A race-based discipline is now being promoted in one school in Washington State.

The school board in Clover Park School District will use the new race-based policy to stop giving discipline to students on the basis of behavior, but instead, the white students will be punished severely in the classroom than minorities regardless of one’s conduct.

The 28 28% population of the Clover Park School District is composed of white students. In a board meeting conducted on March 14, the “cultural discipline” policy passed through by a vote of 3-2.

Deputy Superintendent Brian Laubach explained the idea of “culturally responsive discipline” during the meeting. He said “Essentially they’re referring there, that you look at ‘are you dispersing discipline across the ethnicities, the racial groups equitably,’ right? So, are you disciplining African-American boys more than you’re disciplining white boys, right? So, are you paying attention to all of that in your data?”

Laubach’s explanation seems to be so confusing, one board member Anthony Veliz went on and tried to give example to make the policy clearer.

Veliz said, “What if, you know, just saying, like, in my background, what if that type of rule that we broke was more acceptable at my house, right, versus your house?”

“And, you know, when I’m talking to them, like, ‘hey, you know what, actually, I thought I was OK, I thought it was fine to grab that piece of pizza before anybody else. Because in my house, I’m allowed to do that.’ Right?” he added.

Regardless of their explanation, the policy shouldn’t take race into account at all; the school should provide and teach their faculty to discipline students according to their behaviors to understand them and to “guide them”.

100 Percent Fed Up also reported:

Another board member, Paul Wagemann, spoke out against this policy, insisting that everyone should be treated equally regardless of their ethnicity. He also argued that this policy needs to be further defined and understood in full before the board votes it through.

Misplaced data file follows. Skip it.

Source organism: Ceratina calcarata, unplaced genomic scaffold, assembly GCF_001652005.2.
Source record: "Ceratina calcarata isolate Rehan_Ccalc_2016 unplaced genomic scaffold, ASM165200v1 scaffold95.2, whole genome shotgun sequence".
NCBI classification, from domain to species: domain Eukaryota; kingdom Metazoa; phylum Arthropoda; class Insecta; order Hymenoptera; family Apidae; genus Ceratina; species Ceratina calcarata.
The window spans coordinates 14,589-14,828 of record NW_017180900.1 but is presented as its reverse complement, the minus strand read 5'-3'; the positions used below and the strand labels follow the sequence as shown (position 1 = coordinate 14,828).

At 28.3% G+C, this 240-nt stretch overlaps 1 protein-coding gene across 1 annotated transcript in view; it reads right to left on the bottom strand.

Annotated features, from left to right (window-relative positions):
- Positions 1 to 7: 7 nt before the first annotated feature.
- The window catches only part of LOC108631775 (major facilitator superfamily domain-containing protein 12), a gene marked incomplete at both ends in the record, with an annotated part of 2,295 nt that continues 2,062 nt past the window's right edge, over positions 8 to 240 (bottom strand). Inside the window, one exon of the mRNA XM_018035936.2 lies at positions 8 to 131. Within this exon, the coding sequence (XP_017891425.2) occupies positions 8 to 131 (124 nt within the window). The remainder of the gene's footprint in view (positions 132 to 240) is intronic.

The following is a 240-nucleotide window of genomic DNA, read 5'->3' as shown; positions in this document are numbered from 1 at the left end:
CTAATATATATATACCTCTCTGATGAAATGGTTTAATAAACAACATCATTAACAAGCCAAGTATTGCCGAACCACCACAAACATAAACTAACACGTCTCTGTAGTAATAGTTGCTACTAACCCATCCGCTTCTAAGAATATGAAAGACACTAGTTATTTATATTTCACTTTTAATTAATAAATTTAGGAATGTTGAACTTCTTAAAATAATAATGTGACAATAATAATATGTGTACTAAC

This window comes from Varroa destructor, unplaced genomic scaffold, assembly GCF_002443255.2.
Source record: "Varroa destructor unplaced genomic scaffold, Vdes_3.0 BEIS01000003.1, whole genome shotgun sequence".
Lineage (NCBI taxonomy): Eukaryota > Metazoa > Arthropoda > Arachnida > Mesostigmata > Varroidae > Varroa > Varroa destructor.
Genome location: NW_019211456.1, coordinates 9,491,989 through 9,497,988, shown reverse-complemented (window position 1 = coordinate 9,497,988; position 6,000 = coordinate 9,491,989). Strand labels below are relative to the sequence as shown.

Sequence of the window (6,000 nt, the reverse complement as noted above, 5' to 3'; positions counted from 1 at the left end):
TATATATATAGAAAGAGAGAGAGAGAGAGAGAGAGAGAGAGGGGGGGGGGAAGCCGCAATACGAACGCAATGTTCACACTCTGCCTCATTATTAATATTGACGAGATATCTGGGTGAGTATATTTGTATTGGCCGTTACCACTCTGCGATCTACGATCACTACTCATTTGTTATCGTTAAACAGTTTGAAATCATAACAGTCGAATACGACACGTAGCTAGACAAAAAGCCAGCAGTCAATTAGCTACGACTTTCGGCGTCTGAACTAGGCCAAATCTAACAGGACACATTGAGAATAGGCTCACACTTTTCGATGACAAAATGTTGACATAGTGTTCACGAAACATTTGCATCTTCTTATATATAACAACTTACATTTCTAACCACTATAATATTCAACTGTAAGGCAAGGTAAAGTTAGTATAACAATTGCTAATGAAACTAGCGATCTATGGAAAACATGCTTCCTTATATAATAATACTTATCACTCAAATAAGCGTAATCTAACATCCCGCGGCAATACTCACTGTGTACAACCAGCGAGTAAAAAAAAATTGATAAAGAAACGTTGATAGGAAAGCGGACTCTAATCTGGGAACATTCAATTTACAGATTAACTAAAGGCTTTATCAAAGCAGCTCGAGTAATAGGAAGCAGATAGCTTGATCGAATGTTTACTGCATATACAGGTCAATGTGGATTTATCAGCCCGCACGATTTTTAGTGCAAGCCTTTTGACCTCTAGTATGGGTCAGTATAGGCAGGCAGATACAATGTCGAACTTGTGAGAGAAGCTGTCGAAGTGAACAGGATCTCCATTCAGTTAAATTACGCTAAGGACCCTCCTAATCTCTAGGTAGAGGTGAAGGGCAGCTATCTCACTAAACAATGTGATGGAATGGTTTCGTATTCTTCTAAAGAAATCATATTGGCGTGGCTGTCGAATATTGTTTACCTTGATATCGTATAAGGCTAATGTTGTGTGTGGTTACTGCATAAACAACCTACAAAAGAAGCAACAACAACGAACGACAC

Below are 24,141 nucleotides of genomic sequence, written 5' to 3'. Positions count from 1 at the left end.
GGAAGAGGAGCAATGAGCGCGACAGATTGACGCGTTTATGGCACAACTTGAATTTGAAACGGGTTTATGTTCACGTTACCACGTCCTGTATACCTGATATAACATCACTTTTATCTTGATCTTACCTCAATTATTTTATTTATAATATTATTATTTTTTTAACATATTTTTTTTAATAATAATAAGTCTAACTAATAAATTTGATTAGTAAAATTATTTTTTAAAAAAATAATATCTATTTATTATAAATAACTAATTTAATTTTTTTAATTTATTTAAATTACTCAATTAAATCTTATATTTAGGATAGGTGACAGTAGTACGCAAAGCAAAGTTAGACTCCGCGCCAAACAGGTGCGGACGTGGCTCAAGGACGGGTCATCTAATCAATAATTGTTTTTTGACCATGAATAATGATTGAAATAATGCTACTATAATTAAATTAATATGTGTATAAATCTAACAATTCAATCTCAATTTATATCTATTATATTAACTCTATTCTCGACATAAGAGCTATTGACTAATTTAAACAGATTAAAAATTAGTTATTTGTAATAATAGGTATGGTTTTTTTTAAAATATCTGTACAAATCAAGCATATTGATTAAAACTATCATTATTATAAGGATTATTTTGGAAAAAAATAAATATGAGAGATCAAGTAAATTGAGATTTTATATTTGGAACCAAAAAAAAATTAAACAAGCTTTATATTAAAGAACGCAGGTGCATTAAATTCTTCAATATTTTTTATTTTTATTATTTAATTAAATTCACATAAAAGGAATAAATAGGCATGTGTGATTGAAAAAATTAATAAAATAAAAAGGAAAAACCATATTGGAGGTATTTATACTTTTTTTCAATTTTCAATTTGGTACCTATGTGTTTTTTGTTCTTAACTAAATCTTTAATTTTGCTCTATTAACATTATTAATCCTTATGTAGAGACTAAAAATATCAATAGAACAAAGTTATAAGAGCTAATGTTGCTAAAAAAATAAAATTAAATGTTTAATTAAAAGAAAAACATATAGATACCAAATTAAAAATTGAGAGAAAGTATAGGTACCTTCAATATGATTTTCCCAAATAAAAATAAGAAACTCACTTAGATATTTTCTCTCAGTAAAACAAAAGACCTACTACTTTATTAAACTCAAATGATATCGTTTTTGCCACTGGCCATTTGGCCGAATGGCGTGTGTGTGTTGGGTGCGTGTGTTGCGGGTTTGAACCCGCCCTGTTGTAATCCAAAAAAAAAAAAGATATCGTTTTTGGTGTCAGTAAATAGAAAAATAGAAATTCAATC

“Let’s say we both commit the same offense,” Wagemann explained. “Then the question should be what are the consequences of that offense? And how do we go through that process? That’s how I see it. And to be fair, if we both did the same thing, we should get the same consequence, the way I see it. And I think that’s how most children on the playground like to see it. Most of us, as citizens in our community, like to see it that way. That it’s equal.”

“Do I have to look at his nationality? Where he was born or where he lived? No. He did an offense. I did the same offense. We should suffer the same consequence. And I think that’s what our system should do, at least the way I see it,” Wagemann concluded. He also added that until the board sits down to further define the terms of the policy and fully understand what they are pushing forward, it would be “negligent to send this forward.”

Watch it here: Culturally responsive discipline/video

Schools are expected to prepare one student for the real world and should teach them to how to act in an acceptable way. And turning a blind eye to one student’s misbehavior just because of their ethnicity is a major disservice in the long run.

Source: 100 Percent Fed Up


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